Both contributed to their teams’ successes. On the swimming and diving team, Janssen excelled. In the 1999 Division III Championships, he finished fifth in the 500-yard freestyle and seventh in the 1650-yard freestyle. Denison finished second with 382.5 points to Kenyon, which won with 670 points. On the pitch, Jemison was a potent striker for Kenyon, leading the team in goals (7) and points (17) and co-leading in assists (3) in 2012. That same year, the Lords lost in the first round of the NCAA tournament to No. 19 Ohio Wesleyan University.

Immediately after finishing with their collegiate athletic careers, neither Janssen nor Jemison realized working in higher education was an option. Jemison initially wanted to go into the U.S. Marines right after college, until he received a call from Jon Moodey ’98 about returning to Berkshire to work in the admissions office, be a dorm parent, act as a student advisor and coach the three sports Jemison played in high school: basketball, track and soccer. 

Former Dean of Students at Denison Dr. Sarah Westfall helped Janssen realize that there were opportunities to work as a staff member in higher education. Janssen went on to earn his master’s degree from Miami University (Ohio) and eventually got his doctorate at The Ohio State University. After working at Portland State University as director of student organizations and leadership development, Janssen decided to return closer to home and to a smaller college. Kenyon fit that description. “I really value that liberal arts education, being on a small campus [and] being able to connect with people,” he said.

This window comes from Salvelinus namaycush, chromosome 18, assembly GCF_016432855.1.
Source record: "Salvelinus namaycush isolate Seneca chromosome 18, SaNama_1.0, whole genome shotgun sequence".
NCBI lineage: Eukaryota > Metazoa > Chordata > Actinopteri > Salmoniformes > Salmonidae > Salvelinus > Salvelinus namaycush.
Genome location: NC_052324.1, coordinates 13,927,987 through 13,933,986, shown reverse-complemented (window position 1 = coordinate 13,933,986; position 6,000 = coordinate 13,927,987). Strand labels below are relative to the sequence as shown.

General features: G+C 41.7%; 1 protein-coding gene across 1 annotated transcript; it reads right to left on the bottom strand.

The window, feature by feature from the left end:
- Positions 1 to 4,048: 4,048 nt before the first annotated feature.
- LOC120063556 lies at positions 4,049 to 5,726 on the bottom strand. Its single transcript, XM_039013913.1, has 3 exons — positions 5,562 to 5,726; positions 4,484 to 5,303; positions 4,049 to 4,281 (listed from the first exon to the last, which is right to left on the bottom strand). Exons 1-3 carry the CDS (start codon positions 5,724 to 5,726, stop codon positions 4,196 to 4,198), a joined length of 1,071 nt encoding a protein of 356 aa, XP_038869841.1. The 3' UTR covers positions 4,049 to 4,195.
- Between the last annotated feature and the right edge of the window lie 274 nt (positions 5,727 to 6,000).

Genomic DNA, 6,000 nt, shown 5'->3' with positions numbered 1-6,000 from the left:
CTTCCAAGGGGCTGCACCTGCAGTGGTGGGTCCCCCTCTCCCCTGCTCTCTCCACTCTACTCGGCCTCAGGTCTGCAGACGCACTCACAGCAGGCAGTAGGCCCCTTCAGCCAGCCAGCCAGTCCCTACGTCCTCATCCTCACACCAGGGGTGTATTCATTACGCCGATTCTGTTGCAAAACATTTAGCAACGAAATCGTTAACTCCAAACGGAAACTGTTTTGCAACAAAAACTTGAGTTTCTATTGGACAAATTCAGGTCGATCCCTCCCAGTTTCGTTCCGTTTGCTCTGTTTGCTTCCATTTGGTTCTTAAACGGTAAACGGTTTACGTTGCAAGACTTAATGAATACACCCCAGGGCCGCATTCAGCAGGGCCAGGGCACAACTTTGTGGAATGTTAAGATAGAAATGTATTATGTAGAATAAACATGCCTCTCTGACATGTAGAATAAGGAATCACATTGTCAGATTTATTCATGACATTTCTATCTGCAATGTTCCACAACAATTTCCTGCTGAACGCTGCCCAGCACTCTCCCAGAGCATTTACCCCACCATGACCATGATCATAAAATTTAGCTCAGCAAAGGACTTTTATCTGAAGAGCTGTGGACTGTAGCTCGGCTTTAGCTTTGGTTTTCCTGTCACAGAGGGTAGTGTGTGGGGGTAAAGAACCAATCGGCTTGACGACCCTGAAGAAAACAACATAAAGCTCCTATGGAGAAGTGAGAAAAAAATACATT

Jemison was not planning on returning to Ohio, as he intended to stay in Massachusetts. Back in the Buckeye State for a Christmas party in 2015, Jemison met his future wife Mandy, and he decided to move back to the state and marry her. After moving back, he got a job in Kenyon’s Office of Admissions. “The idea of working at Kenyon, my alma mater, was also icing on the cake, so to say, but I was planning on moving back to Ohio because of her no matter what,” he said. 

Having experienced what it was like to have to balance life as a student-athlete, both expressed the importance of finding happiness in life. “If you see someone who you think is really interesting, reach out to them,” Janssen recommended. He also mentioned that your athletic identity will always be with you, even when it is not the primary dimension of your identity anymore. Jemison shared a similar sentiment. “I think happiness is the most important thing in life, and so being in a place where you can imagine yourself being genuinely happy, irrespective of playing a sport or doing X, Y or Z.”

Jemison was lucky enough to find happiness at Kenyon in both his role as a student-athlete and as a staff member. “I basically get paid to brag about my alma mater and just live my best life,” he said. “I feel like I’m helping make the world a better place. Even if it’s in a minute way, I’m impacting people’s lives.”